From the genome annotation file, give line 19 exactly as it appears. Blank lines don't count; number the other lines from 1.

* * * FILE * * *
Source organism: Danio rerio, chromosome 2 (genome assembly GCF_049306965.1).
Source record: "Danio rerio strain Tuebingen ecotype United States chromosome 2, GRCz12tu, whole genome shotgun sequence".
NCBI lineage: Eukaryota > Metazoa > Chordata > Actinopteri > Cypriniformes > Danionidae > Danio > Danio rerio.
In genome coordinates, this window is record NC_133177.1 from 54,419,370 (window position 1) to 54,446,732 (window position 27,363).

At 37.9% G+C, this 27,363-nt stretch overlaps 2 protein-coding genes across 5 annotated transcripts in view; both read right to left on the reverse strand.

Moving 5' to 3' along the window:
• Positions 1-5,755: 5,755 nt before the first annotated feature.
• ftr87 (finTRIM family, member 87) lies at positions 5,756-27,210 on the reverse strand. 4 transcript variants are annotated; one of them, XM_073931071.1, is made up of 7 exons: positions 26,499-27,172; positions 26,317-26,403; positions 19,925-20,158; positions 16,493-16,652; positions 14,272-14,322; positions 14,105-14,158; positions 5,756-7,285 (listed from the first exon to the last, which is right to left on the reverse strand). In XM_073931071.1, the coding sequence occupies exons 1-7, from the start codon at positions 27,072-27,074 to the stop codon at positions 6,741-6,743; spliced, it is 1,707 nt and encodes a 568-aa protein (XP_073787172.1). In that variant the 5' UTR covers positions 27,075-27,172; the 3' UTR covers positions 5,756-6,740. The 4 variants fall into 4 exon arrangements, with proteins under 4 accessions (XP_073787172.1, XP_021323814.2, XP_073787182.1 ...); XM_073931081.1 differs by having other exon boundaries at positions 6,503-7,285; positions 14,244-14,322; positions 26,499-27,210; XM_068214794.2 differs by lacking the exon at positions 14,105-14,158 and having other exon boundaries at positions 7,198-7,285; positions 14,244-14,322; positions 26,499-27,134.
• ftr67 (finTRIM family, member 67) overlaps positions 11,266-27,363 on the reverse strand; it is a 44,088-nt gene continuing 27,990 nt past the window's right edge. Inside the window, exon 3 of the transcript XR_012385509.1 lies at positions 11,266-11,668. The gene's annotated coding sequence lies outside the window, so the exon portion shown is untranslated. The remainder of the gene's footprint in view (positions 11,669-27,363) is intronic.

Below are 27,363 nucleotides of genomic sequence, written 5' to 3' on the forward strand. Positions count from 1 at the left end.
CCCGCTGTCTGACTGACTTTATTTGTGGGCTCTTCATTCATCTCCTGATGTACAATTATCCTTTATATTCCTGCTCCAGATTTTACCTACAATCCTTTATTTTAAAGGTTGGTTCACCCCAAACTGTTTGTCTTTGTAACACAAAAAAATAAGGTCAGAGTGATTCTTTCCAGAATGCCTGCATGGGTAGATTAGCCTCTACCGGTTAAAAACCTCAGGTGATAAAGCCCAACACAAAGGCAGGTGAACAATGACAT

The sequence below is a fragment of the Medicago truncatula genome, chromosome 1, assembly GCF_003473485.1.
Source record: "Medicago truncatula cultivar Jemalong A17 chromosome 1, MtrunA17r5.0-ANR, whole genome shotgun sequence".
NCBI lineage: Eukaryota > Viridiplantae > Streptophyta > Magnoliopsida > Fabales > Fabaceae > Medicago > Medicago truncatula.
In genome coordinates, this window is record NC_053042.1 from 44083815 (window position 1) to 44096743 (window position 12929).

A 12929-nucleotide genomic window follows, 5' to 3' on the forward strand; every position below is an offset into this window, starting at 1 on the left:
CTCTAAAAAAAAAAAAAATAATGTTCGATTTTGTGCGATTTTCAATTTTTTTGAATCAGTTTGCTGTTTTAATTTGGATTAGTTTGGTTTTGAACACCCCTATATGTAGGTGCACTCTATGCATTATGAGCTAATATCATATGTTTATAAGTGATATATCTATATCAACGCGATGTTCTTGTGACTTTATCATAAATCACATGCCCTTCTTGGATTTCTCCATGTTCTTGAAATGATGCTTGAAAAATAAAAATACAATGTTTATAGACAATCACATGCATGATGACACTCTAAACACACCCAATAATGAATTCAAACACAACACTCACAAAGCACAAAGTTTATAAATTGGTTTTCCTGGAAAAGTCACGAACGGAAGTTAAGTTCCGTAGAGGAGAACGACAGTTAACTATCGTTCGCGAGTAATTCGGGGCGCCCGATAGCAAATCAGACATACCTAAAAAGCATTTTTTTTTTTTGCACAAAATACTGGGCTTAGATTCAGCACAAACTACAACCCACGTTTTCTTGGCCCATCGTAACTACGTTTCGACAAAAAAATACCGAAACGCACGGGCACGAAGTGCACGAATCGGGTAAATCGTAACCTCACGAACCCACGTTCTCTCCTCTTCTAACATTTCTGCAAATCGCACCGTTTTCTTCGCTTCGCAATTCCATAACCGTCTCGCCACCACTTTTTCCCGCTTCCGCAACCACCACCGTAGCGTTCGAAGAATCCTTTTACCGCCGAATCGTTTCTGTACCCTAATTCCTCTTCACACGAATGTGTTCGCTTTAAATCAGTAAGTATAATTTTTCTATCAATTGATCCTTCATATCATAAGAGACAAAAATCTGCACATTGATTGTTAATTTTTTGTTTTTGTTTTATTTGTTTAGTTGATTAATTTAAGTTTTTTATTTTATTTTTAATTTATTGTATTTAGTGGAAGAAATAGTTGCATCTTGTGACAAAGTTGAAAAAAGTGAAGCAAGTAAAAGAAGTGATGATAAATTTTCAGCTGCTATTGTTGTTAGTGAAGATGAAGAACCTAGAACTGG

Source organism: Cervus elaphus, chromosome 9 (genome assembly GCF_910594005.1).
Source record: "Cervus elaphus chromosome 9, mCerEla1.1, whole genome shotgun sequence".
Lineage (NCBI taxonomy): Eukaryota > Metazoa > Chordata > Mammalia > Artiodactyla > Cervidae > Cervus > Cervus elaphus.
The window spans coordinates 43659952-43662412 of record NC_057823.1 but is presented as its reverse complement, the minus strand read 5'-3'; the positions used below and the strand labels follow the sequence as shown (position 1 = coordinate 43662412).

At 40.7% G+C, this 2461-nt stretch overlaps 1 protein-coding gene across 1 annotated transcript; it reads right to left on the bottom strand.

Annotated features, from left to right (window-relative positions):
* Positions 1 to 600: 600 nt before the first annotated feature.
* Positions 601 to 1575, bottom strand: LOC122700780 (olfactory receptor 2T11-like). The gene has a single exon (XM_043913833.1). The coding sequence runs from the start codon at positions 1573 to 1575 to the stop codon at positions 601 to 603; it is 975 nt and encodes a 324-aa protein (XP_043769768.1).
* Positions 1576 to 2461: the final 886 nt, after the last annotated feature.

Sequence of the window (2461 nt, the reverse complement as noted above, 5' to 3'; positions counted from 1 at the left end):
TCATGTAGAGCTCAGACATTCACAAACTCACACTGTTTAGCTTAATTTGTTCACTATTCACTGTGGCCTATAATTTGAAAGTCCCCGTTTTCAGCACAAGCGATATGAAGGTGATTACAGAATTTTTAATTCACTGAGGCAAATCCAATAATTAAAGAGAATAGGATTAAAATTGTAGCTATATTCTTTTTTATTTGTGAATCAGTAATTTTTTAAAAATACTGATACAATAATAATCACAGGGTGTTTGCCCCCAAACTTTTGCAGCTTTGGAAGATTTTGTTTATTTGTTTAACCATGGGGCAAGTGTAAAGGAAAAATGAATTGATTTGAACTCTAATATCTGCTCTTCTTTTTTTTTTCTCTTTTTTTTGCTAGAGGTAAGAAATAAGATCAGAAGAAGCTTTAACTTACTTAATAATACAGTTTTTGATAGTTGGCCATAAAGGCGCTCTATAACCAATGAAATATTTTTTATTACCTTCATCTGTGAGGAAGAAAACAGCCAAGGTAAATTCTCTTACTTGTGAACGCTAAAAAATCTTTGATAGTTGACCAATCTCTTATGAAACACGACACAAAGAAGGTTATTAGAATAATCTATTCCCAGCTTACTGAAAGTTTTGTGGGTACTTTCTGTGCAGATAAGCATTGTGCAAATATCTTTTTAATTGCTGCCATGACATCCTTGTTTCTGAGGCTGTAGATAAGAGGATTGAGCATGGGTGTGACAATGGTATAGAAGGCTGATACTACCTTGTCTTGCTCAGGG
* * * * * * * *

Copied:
Source record: "Cervus elaphus chromosome 9, mCerEla1.1, whole genome shotgun sequence".